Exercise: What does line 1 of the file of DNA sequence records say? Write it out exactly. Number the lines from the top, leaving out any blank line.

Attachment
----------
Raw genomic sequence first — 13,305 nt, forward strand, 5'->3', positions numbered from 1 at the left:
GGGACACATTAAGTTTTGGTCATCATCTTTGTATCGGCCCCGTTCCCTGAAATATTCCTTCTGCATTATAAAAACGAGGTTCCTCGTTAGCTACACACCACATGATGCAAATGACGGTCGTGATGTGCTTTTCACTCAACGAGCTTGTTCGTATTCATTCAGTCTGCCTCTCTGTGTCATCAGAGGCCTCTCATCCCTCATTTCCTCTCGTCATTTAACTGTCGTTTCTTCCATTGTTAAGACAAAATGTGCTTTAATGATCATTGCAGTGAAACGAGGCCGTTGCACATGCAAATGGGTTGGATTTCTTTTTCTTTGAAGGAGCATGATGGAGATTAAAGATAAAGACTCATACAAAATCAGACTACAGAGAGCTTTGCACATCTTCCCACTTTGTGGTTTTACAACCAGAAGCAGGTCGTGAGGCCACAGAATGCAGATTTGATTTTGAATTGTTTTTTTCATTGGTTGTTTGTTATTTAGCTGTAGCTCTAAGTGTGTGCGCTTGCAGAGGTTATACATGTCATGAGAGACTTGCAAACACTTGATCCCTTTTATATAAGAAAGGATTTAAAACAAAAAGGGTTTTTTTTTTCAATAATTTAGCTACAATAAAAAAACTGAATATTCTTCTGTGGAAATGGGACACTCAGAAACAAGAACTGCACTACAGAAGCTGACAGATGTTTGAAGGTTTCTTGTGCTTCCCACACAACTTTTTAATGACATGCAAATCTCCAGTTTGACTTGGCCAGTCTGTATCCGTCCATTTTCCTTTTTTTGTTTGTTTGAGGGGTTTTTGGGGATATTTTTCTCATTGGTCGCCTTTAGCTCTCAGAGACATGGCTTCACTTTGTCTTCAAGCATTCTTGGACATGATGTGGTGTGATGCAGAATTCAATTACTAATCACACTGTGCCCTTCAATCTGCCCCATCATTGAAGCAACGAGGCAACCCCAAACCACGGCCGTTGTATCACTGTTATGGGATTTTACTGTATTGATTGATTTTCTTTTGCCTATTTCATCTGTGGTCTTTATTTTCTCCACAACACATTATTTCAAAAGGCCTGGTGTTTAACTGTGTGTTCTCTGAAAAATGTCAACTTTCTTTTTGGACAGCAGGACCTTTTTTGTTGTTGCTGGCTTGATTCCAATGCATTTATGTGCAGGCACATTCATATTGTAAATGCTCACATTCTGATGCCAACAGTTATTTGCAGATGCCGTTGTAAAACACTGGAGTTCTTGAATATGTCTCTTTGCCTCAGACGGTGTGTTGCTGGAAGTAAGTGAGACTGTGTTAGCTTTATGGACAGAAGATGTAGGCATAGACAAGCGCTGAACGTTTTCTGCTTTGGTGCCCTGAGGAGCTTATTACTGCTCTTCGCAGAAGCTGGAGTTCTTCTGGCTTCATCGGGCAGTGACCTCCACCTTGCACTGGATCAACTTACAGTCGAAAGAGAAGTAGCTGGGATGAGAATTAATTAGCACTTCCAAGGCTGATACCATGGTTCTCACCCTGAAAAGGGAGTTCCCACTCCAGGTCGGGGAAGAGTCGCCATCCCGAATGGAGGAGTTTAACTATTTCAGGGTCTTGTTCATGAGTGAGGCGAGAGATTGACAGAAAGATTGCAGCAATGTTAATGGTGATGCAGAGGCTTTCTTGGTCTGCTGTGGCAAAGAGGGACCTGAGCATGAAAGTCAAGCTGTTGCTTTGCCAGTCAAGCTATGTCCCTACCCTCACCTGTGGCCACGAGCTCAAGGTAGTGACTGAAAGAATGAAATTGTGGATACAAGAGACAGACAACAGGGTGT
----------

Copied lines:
Raw genomic sequence first — 13,305 nt, forward strand, 5'->3', positions numbered from 1 at the left: